It takes our life from us in so many ways it prevents us from being present with the people we love and doing the things that we enjoy, and really being able to care for ourselves and each other. So on this episode, I thought that was just an interesting story to share. And I let you know, let me know on social media if you can relate to that, in some way, shape, or form. Before we go any further, you may be wondering if you’ve never heard of diet culture, what diet culture is, it’s really this set of norms and beliefs and resulting behaviors. That says, there’s only one right way to have a body, it has a very specific look. And that really the only valuable and worthy body in our society is a thin body. Not only that, but it also says that the size of our body, we can directly know our health by the size of our body. So for example, saying that thin bodies are always healthy bodies. And that drives so much. It’s so pervasive diet culture is so pervasive, it’s in all of the advertisements that we see, it’s in mainstream media, it’s in movies and television, it is in our conversations on a daily basis with friends and family. It’s really everywhere. And I’ve said this before it is the water to the fish. And when you don’t know it’s there, it’s hard to see it because you just see that the way we relate to food and our bodies is just the way it is. And I’m using air quotes there. But when you start to see the cracks in diet culture, and you start to notice, or you start to become curious about why we are so health bent as a society on fitness and why we promote that above everything else, and we mix up health and weight and we devalue people’s humanity because of their body size, you start to realize how really, truly fucked up it all is. And at the beginning, when you first start learning about diet culture, I’ve said this on a couple of the other podcasts, it’s easy to feel like you as somebody who has dieted or is still choosing to relate to food and that way is being criticized. So it’s important to remember that we can be critical of the systems, especially the oppressive systems that underpin diet culture, that diet culture is a symptom of, like, fatphobia, racism, white supremacy, etc. and we can be critical of those systems while holding space not only for each other, if we’re still tempted to go back to dieting, but for ourselves for saying this is a process of unlearning this because that’s really what you’re doing. If you’re choosing to move away from diet culture or be questioning our critical of it, is that we can question it and still be in the mess, right? It is, it is a mess, it is messy. And I think that that’s the tough part for some of my clients, some of the folks in my membership, some of the folks in my community at large, perhaps even you as the listener, is this desire even to relieve some of the discomforts and say, Gosh, why can’t I just leave behind the temptation of this scale?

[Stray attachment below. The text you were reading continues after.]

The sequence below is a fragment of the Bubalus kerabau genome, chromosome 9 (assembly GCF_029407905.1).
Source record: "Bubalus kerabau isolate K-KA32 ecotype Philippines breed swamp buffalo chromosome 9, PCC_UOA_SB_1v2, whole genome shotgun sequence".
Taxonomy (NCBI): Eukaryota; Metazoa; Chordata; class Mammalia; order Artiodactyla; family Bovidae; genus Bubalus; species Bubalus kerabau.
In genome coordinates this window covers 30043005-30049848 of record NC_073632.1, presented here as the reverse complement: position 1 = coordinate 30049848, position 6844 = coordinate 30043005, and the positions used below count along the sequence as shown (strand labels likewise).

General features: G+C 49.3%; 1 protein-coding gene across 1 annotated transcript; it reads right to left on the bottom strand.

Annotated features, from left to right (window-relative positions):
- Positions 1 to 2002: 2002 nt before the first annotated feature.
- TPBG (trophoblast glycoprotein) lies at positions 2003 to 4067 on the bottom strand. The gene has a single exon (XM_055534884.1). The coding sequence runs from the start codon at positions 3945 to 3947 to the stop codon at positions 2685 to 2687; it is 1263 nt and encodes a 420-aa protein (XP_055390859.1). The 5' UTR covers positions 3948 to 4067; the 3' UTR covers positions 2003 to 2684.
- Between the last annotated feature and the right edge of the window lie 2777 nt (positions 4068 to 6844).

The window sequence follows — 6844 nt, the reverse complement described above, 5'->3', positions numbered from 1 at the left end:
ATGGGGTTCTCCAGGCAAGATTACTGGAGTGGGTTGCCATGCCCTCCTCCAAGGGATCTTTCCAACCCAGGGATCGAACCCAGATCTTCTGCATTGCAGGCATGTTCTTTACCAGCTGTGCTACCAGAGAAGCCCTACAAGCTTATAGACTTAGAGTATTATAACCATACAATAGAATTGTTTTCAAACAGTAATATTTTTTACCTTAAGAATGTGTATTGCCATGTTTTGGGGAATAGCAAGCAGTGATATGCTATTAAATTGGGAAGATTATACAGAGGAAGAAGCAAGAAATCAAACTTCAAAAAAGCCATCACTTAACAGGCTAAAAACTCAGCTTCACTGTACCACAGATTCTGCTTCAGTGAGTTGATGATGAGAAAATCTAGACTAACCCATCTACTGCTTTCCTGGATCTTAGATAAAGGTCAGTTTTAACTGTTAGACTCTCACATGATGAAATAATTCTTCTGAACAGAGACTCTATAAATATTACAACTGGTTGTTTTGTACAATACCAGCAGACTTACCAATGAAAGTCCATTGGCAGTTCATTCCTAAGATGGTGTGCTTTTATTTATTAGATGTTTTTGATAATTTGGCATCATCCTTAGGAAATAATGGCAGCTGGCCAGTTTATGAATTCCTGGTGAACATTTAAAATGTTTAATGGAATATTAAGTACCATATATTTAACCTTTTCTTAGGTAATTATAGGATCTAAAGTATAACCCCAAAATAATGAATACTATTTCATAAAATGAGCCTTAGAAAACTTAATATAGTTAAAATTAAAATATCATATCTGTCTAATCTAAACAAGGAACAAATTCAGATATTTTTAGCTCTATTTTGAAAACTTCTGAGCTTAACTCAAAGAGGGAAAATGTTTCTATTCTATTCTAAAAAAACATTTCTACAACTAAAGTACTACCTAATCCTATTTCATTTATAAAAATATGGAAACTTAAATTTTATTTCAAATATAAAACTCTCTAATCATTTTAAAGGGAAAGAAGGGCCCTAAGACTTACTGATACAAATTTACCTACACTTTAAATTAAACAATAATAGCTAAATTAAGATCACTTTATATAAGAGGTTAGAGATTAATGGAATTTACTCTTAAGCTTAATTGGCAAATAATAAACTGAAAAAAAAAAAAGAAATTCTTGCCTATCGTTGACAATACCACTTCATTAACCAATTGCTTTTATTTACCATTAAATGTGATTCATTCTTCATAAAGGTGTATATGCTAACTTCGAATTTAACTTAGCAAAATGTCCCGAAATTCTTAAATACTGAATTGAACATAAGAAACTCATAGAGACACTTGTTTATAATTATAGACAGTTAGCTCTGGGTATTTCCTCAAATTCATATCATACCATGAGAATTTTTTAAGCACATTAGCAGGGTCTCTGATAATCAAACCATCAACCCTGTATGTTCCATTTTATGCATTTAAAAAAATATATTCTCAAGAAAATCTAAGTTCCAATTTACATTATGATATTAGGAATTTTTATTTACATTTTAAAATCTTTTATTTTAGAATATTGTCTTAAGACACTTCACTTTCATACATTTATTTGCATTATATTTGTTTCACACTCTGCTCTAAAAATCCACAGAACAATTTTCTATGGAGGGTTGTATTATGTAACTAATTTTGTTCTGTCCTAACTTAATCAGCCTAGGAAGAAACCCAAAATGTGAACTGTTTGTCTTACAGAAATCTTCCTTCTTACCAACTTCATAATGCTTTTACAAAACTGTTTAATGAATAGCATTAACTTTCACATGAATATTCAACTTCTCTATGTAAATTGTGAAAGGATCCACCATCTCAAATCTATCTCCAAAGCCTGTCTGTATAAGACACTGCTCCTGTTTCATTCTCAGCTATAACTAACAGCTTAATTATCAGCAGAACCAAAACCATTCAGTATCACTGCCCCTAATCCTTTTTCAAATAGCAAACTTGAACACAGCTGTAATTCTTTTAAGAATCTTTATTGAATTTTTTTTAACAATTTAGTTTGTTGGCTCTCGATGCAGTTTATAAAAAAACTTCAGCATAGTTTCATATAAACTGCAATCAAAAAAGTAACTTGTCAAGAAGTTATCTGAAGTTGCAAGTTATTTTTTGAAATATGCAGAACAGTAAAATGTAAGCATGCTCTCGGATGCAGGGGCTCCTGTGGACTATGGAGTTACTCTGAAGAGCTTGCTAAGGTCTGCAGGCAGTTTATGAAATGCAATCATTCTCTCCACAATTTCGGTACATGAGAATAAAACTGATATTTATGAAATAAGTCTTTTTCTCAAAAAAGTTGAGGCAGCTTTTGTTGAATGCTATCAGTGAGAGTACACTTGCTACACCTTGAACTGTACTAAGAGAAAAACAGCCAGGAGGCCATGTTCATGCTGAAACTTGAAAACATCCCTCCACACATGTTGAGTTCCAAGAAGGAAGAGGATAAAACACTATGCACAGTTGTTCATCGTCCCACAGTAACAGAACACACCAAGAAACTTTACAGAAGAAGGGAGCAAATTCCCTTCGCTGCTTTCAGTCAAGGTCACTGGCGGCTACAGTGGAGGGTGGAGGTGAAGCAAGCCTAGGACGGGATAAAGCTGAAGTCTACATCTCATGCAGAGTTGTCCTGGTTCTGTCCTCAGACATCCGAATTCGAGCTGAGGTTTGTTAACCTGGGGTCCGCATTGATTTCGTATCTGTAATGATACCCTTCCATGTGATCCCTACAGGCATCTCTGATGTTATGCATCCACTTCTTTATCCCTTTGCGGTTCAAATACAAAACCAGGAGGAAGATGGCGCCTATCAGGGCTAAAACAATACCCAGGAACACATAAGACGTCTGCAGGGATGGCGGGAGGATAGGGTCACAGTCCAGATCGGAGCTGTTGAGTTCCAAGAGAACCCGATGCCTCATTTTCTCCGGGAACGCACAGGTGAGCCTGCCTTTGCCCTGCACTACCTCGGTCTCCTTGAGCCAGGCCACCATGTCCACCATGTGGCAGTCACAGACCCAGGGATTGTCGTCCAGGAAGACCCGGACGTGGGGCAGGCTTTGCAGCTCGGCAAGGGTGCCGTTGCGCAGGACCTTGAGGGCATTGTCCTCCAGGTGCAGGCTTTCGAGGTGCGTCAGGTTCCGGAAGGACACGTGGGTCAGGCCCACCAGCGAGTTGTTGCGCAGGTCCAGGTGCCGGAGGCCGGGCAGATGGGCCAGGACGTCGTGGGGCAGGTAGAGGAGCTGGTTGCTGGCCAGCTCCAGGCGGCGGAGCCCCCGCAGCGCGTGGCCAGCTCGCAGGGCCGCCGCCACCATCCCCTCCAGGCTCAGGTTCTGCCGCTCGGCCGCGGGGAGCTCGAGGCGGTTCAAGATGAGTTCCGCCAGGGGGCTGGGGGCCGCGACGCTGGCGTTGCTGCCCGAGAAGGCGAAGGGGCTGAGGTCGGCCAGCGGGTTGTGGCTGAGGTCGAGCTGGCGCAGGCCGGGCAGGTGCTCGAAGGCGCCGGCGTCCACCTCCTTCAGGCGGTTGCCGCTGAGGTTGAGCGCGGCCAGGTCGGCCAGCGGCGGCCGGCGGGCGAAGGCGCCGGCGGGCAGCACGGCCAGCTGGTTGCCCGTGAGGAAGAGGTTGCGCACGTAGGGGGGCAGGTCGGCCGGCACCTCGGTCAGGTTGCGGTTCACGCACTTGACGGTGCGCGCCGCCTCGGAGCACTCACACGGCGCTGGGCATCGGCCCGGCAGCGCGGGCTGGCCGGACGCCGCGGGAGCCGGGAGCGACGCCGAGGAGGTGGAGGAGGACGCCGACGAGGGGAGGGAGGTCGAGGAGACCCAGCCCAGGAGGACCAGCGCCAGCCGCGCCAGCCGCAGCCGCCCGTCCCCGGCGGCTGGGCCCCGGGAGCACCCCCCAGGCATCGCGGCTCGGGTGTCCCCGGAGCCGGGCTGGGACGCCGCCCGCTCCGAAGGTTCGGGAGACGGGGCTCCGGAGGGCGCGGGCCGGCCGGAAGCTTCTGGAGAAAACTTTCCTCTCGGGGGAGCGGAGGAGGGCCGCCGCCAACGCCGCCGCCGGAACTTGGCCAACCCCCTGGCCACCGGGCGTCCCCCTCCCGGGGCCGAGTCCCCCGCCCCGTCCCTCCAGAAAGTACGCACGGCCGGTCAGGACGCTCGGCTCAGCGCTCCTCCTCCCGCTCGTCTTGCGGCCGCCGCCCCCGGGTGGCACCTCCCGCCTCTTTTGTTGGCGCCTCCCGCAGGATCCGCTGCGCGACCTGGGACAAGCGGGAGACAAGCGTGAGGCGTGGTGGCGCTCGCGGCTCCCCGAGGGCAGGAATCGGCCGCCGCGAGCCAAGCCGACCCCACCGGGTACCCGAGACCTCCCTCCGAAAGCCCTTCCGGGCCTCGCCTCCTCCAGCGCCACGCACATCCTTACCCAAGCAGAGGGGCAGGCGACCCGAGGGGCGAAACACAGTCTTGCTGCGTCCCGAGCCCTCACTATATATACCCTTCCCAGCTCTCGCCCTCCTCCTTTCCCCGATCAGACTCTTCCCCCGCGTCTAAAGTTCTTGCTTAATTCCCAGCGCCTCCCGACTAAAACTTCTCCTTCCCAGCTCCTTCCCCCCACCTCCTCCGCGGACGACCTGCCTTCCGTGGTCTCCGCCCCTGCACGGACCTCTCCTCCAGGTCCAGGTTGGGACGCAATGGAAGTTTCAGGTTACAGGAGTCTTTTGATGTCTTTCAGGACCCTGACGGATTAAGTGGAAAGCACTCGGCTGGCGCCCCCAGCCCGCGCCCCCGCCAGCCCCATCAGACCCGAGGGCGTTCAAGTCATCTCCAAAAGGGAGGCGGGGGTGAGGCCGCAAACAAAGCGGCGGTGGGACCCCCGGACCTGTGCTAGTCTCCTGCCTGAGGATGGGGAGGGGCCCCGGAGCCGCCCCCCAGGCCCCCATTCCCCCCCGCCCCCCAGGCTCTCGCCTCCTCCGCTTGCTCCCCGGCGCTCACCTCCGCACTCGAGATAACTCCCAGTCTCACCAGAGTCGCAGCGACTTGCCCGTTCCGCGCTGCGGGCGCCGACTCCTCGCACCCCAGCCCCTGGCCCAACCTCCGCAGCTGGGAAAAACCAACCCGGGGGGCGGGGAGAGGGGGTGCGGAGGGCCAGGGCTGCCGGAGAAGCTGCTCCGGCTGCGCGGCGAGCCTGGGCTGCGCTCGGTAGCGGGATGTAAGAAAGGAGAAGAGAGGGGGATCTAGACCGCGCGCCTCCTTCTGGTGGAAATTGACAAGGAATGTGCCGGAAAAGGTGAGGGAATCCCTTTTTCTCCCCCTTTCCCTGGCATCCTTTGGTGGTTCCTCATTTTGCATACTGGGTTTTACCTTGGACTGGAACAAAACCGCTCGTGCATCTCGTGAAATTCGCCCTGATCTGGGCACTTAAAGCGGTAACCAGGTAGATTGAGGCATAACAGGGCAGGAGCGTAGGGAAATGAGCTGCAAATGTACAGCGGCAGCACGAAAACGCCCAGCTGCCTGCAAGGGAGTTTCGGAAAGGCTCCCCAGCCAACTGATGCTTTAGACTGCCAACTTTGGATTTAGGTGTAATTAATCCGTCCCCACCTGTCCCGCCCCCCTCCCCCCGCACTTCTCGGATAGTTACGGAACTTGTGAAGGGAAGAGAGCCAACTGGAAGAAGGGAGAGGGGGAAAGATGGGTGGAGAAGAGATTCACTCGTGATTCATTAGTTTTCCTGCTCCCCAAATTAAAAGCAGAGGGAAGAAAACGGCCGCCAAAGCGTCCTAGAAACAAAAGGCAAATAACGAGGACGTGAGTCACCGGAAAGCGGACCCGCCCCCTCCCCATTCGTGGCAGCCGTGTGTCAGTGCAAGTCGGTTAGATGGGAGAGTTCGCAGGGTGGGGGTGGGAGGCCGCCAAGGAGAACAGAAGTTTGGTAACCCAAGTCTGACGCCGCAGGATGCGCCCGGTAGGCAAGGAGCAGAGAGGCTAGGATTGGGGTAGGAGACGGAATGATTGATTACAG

Or why can’t I just leave behind this really narrow ideal of what we say is healthy and correct for not only our bodies but other people’s bodies as if that’s any of our fucking business? And it’s not that clear cut. So if you’re feeling like it’s messy, or feel like your foundation is being shaken and you’re, you’re kind of the glasses are being lifted, and you’re thinking, holy shit, now I’ve seen this or I’ve started to see it and I can’t unsee it now. You’re not alone. I promise you. And there are other people out there not just me, obviously, but there are other folks out there who are teaching and leading and in the nutrition space and really touching all aspects of diet culture truly, even if it’s fitness, it’s in looking at the system, the systems that are intertwined with diet culture, like capitalism and patriarchy and racism, like there are so many people who specialize in those specific areas. So if you really want to dive into more understanding those facets, I highly recommend that you seek out some of those folks and continue that learning process. So now that we kind of have a handle or at least a little bit of a concept on what is diet culture. I wrote an email and this email lives as part of my welcome sequence, if you join my newsletter, I send out a few emails to just say, Hey, this is who I am, are we a good fit for, for, you know, coming into each other’s contact with each other in your inbox, that sort of thing. And one of those emails that I wrote last year is called This is being stolen from you. And that email still to this day gets so many responses, folks will read and reply. And it’s generally one of those things where it’s, it’s a bit of a somber reckoning, almost, I hear so many stories of the things that people have held back from because diet culture, is framing, the way that they see themselves and their lives and what they’re capable of doing and what they are not seeing represented out in the world and thinking I could do that, too. Because diet culture is so pervasive, and it is a system that we’re socialized into. And we are we don’t, we don’t consent to it, right? We don’t, we’re not five and say, you know, what, yes, I choose to be in this diet culture, which is going to cloud and warp everything that I’m hearing and seeing about food and bodies and fitness and which bodies are valuable and which bodies aren’t valuable. When we go to the doctor, you know, how we’re going to be met. In terms of our, our body size, and parents putting us on diets, when we’re at those tender grade school ages, those impressionable ages, we don’t, we don’t consent to any of it. And yet, we have to reckon with the outcome, we have to reckon with the fallout of that as we get older, and I’m so proud of so many of you who are interested in doing this work, because you think, Okay, you know what, this is definitely something that needs to heal, not just in me, but in my family, you know, maybe I inherited this way of really looking at food in my body, and dieting from my mom, or my father or my uncle. And, and trust me, it’s not just, it’s not just woman, relative women relatives, I don’t even know how to what to say, their female relatives, it’s not just the women in our lives. So many of you have told me that your paternal figures in your life have encouraged you to diet or to lose weight, or have talked about your body, my, I have a member of my family, who’s a man who picked on me from an early age, and teased me about my body. So it comes from all directions, but many of you have decided to take on that, that legacy work of really healing that for you and saying, I don’t want to continue to keep this going. In my family unit. All of that said, that email that gets a lot of responses really inspired me to want to do this podcast because I think we need to name how we are harmed by diet culture in these ways, like how diet culture has failed us. So here is just a shortlist of what I see what I’ve noticed what I worked with people on, it is not the list, it is not a complete list.